Faith and Magic: The magic of mathematics

Going back to Exodus, one of the most glaringly impossible things is not magic at all, but math; it’s the glaring impossibility of the number of people marching away from Egypt. I’ve read some Christian books that describe how the tribe was so large it could be seen from space, and how they marched in the shape of a cross, foreshadowing Jesus—all very interesting, but if the tribe was really as large as the book of Numbers says:

Read Numbers 1:45-46. 603,550 men over the age of 20!

It’s a very precise number isn’t it? And that’s just the men of an age to fight. An army bigger than the whole Egyptian army, bigger than several wandering Amalekite tribes put together. A population of over 2 million people (counting women and children) served by only two midwives? A nation where every woman bears around a hundred live children in her lifetime (assuming the accounts of how many Israelites first went to Egypt and how they stayed there are true)? Scary, isn’t it? But…

Read Exodus 19:6, Exodus 17:11. Were they really such a huge tribe?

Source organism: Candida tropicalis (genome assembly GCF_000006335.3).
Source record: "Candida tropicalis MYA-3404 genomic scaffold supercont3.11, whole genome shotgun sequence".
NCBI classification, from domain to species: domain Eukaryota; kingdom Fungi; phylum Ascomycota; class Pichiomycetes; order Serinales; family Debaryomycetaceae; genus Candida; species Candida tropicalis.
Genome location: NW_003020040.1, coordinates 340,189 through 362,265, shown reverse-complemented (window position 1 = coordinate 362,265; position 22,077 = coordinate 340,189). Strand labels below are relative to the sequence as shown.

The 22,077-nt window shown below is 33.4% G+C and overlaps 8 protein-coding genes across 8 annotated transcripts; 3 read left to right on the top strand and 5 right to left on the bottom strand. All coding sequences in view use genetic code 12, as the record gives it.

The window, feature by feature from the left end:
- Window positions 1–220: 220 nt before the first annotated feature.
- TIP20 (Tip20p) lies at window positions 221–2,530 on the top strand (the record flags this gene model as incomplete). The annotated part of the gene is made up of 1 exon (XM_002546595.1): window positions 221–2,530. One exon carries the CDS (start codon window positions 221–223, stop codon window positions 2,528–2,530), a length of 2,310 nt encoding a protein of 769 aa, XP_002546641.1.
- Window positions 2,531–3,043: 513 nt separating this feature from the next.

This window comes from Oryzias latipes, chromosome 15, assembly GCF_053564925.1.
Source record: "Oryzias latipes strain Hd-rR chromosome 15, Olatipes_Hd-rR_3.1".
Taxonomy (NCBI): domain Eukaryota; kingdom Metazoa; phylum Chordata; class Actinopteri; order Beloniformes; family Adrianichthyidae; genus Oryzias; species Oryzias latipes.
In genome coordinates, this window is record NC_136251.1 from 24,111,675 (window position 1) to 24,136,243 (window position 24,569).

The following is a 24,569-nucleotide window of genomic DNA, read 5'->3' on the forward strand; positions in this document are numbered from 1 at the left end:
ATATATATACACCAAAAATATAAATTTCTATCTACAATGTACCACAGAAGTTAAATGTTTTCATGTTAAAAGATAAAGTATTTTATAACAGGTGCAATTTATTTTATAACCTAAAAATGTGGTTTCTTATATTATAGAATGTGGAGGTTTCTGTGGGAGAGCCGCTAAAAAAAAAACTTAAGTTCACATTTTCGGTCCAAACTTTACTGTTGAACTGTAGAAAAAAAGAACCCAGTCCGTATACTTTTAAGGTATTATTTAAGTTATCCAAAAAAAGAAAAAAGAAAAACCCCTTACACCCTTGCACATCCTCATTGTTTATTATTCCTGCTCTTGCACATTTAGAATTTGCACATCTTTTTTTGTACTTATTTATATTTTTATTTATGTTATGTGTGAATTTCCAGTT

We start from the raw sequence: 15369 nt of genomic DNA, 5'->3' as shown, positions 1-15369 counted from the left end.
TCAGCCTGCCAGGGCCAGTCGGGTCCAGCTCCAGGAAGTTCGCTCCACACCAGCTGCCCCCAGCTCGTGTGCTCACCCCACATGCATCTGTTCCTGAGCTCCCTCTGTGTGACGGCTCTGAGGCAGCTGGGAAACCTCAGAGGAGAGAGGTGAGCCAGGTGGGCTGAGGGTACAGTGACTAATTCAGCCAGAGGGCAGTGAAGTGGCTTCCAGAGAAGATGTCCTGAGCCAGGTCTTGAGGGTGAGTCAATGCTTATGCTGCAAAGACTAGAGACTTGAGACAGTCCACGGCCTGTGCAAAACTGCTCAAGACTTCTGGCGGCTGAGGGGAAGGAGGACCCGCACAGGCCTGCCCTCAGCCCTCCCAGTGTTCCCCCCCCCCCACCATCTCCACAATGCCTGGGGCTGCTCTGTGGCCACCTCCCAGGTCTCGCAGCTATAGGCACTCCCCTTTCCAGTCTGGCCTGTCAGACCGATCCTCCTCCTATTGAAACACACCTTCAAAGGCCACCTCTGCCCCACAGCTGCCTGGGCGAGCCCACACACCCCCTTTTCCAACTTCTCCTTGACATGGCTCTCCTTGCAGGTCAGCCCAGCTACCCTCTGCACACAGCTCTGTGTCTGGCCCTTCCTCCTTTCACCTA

The Numbers account starts by listing men in each tribe, and the word used for thousand is ‘eleph, which is also translated as “troop.” We’re told that the book of Numbers was written by Moses, but we can probably assume it was compiled from Moses’ writing (and assume Moses didn’t write the account of his own death), so a later writer would have put all the figures together. Perhaps that writer was a mathematician and decided to add the numbers up for himself, taking ‘eleph to mean thousand and feeling very proud of how big his tribe was, while forgetting that God said they were a small and the Amalekite army nearly beat them. The translation works pretty well if we assume a troop, like a slave work-troop, is about ten people. Then we have with 5,550 men age 20 and over, and a tribe of about 20,000 which, surprisingly, is pretty average in history and in the present day for a nomadic tribe.

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